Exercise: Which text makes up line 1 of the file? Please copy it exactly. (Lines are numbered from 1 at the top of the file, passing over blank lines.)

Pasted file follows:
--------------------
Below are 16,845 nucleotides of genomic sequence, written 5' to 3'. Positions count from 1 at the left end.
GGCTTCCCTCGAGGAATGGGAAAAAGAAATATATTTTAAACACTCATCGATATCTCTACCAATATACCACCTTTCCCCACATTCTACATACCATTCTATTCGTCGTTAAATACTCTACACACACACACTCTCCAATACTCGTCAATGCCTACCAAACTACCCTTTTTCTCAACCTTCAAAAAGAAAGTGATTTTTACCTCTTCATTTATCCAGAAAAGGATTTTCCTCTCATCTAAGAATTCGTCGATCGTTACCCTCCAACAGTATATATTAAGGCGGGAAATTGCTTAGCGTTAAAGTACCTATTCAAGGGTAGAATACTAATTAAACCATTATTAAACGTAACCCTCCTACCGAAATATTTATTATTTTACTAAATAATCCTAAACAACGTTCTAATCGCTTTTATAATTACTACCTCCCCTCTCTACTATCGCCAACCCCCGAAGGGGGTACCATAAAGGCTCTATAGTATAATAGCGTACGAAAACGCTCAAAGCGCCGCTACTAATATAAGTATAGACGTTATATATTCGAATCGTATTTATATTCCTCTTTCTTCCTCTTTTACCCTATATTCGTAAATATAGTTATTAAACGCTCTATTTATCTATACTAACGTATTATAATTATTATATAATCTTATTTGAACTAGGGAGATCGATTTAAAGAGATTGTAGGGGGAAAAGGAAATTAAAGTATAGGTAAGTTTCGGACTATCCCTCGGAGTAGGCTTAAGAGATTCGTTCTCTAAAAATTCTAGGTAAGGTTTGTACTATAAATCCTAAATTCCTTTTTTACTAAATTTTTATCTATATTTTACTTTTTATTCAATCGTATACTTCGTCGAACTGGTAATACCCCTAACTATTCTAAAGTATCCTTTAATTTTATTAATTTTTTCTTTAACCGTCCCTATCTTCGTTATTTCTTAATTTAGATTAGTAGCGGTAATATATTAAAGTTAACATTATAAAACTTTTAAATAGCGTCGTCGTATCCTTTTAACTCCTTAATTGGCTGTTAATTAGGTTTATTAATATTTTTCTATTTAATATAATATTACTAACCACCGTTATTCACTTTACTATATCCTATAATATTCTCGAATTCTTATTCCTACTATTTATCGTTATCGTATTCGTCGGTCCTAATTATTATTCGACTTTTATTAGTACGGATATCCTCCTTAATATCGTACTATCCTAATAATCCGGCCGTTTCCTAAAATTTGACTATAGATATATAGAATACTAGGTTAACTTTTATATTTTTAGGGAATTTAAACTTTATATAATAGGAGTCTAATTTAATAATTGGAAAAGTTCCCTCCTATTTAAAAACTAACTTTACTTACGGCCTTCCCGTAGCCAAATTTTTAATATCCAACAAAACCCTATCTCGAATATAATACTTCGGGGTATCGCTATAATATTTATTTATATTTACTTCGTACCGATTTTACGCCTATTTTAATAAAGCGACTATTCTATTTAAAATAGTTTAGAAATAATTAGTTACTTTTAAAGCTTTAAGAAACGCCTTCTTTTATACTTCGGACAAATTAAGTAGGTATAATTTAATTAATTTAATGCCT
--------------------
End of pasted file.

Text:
Below are 16,845 nucleotides of genomic sequence, written 5' to 3'. Positions count from 1 at the left end.